Śrīmad Devi Bhāgavatam | Book 9 Chapter 23



Chapter XXIII

On the killing of Śankhachūḍa

1-6. Nārāyaṇa said: —

Śiva, versed in the knowledge of the Higher Reality, hearing all this, went himself with His whole host to the battle.

Seeing Him, Śankhachūḍa alighted from his chariot and fell prostrate before him. With great force he got up and, quickly putting on his armour he took up his huge and heavy bow case.

Then a great fight ensued between Śiva and Śankhachūḍa for full one hundred years but there was no defeat nor victory on either side. The result was stalemate.

Both of them, Bhagavān and the Dānava quitted their weapons. Śankhachūḍa, remained on his chariot and Mahādeva role on His Bull.

Hundreds and hundreds of Dānavas were slain. But extraordinarily endowed with divine power, Śambhu restored to life all those of His party that were slain.

7-30. In the meanwhile, an aged Brāhmaṇa, very distressed in his appearance, came to the battlefield and asked Śankhachūḍa, the King of Dānavas:

“O King! Grant me what I beg of you; you give away in charity all sorts of wealth and riches; give me also what I desire; give me, a Brāhmin, something also. I am a quiet peaceable aged Brāhmin, very very thirsty. Make your Promise first and then I will speak to you what I desire.”

The King Śankhachūḍa, with a gracious countenance and pleasing eyes swore before him that He would give him what he would desire.

Then the Brāhmin spoke to the King with great affection and Māyā:

“I am desirous of your Kavācha (amulet).”

The King, then, gave him the Kavācha (the amulet, mantra written on a Bhūrja bark and located in a golden cup).

Bhagavān Hari (in the form of that Brāhmin) took that Kavācha and, assuming the form of Śankhachūḍa came to Tulasī.

Coming there, He made His Māyā (magic) manifest and held sexual intercourse with her. At this time Mahādeva took up the Hari’s trident-aiming at the king of the Dānavas.

The trident looked like the Mid-day Sun of summer, flaming like a Pralaya fire. It looked irresistible and invincible as if quite powerful to kill the enemies.

In brilliance it equalled the Sudarśana Chakra (disc) and it was the chief of all the weapons. Nobody else as Śiva and Keśava could wield such a weapon. And everybody feared that but Śiva and Keśava.

In length it was one thousand Dhanus and in width it was one hundred hands. It seemed lively, of the nature of Brahmā, eternal and not capable to be noticed, whence and how it proceeded. The weapon could destroy by its own free Līla (Will) all the worlds.

When Śiva held it aloft and aiming at Śankhachūḍa, He hurled it on him, the King of the Demons quitted his bows and arrows and with mind collected in a yoga posture, began to meditate on the lotus-feet of Śrī Kṛṣṇa with great devotion.

At that moment, the trident, whirling round fell on Śankhachūḍa and easily burnt him and his chariot to ashes.

He, then assuming the form of a two-armed Gopa, full of youth, divine, ornamented with jewels, holding flute, mounted on a Divine Chariot, surrounded by Koṭis and Koṭis of Gopas who came there from the region of Goloka, whose bodies were built up of excellent jewels, and Śankhachūḍa then went up to the Heavens (Goloka, where Śrī Vrindāvana is located in the middle).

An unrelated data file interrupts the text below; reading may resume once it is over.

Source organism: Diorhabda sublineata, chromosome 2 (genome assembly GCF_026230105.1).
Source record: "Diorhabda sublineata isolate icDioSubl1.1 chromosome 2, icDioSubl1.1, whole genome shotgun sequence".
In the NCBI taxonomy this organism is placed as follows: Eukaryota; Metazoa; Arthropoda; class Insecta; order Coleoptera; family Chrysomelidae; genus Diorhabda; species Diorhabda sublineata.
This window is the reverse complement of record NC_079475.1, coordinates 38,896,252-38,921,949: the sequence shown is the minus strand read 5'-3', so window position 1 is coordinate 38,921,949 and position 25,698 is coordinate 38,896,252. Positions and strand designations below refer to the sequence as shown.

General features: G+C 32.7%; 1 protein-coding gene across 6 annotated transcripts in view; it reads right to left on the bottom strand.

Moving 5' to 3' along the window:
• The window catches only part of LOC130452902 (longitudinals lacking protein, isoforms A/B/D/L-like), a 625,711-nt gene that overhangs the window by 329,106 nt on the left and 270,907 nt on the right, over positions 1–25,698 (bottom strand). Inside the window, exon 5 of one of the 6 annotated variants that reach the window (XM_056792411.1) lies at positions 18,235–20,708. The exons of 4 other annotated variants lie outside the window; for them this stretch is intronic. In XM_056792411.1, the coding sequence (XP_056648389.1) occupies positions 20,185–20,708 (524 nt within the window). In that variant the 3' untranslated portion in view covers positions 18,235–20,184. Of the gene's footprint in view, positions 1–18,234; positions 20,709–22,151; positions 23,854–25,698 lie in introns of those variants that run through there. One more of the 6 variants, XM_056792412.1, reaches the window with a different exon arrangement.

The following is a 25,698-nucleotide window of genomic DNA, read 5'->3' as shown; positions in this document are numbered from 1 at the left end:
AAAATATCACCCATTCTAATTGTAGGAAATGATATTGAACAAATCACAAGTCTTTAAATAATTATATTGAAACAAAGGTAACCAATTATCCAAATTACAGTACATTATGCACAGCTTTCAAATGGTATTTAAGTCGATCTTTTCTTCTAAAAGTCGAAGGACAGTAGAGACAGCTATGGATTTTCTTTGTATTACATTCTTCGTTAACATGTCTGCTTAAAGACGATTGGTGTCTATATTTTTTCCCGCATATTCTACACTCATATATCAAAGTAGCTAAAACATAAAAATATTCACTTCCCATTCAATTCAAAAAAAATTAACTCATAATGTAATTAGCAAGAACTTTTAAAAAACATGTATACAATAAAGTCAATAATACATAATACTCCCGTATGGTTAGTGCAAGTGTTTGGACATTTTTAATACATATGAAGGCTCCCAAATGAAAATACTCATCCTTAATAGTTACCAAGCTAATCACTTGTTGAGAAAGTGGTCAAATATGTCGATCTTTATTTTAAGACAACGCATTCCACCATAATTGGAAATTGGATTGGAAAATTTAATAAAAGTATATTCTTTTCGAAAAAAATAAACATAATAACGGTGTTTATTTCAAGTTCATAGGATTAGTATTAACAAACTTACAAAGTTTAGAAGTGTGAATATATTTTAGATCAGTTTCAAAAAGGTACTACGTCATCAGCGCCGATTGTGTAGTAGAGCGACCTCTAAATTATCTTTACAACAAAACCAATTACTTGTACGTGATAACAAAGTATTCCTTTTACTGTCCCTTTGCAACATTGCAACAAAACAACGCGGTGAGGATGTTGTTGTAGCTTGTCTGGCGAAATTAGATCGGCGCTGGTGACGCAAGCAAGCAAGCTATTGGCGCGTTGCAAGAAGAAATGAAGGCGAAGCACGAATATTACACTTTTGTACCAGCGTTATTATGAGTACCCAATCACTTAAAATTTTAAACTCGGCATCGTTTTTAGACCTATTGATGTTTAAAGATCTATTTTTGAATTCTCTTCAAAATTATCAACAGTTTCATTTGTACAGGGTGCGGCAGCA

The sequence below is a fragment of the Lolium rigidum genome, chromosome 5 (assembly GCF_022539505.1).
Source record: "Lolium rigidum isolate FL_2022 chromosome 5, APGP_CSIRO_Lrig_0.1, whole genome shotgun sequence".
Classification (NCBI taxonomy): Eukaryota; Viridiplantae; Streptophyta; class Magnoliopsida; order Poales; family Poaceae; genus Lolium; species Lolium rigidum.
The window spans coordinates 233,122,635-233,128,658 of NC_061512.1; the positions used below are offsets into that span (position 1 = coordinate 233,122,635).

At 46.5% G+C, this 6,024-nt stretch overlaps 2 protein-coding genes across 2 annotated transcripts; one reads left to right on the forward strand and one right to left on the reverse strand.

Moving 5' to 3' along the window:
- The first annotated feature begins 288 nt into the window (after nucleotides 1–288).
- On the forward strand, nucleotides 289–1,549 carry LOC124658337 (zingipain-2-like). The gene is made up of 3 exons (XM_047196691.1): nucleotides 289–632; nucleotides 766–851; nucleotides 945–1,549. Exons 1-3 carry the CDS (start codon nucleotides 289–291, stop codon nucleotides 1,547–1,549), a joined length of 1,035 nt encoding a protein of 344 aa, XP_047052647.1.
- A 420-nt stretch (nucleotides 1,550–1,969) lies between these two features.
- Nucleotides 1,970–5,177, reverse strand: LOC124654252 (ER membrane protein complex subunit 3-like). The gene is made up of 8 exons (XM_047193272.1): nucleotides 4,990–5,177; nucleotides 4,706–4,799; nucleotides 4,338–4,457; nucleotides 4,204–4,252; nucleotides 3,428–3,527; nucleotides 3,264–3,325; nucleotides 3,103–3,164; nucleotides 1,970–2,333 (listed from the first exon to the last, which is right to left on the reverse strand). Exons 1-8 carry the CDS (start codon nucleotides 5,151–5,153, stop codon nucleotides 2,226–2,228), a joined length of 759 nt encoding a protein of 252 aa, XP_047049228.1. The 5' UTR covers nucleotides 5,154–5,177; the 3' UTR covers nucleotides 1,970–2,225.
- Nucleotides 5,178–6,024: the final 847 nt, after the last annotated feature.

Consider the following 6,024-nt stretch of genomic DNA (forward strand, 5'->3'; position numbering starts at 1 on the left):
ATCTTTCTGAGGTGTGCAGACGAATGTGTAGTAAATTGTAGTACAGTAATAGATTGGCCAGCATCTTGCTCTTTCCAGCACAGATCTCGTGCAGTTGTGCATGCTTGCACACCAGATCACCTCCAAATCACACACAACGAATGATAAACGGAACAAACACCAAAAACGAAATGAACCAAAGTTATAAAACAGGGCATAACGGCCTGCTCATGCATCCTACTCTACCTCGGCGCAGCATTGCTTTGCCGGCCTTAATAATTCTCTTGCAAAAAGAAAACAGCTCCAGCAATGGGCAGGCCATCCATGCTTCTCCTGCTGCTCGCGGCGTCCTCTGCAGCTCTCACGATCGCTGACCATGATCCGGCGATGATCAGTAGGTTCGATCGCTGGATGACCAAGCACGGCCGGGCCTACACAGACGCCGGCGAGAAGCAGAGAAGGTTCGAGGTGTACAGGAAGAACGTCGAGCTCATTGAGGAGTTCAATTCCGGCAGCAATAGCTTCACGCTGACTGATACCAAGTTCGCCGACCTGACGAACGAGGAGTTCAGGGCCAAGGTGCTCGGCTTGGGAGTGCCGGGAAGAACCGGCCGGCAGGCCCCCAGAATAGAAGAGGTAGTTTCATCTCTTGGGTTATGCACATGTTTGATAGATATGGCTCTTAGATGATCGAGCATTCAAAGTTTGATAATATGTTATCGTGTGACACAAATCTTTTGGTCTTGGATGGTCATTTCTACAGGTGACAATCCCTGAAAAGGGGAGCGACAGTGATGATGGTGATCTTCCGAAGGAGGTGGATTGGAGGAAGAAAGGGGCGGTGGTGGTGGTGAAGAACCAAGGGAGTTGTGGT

He went to Vrindāvan, full of Rāsas (sentiments) and bowed down at the lotus feet of Rādhā Kṛṣṇa with devotion.

Both of them were filled with love when they saw Sudāmā, and, with a gracious countenance and joyful eyes, they took him on their laps.

On the other hand the Śūla weapon came with force and gladness back again to Kṛṣṇa. The bones of Śankhachūḍa, O Nārada, were transformed into conch-shells.

These conch-shells are always considered very sacred and auspicious in the worship of the Devas. The water in the conch-shell is also very holy and pleasing to the Devas.

What more than this, that the water in the conch- shell is as holy as the water of any Tīrtha. This water can be offered to all the Gods but not to Śiva.

Wherever the conch-shell is blown, there Lakṣmī abides with great pleasure. If bathing be done with conch-shell water, it is equivalent to taking bath in all the Tīrthas.

Bhagavān Hari resides direct in the conch-shell. Where Śankha is placed, there Hari resides. Lakṣmī also resides there and all inauspicious things fly away from there.

Where the females and Śudras blow the Śankhas, Lakṣmī then gets vexed and, out of terror, She goes away to other places.

O Nārada! Mahādeva, after killing the Dānava, went to His own abode. When He gladly went away on His Vehicle, on the Bull’s back, with His whole host, all the other Devas went to their respective places with great gladness.

Celestial drums were sounded in the Heavens. The Gandharvas and the Kinnaras began to sing songs. And showers of flowers were strewn on Śiva’s head. All the Munis and Devas and their chiefs began to chant hymns to Him.

Here ends the Twenty-Third Chapter of the Ninth Book on the killing of Śankhachūḍa in Śrīmad Devī Bhāgavatam of 18,000 verses by Mahāṛṣi Veda Vyāsa.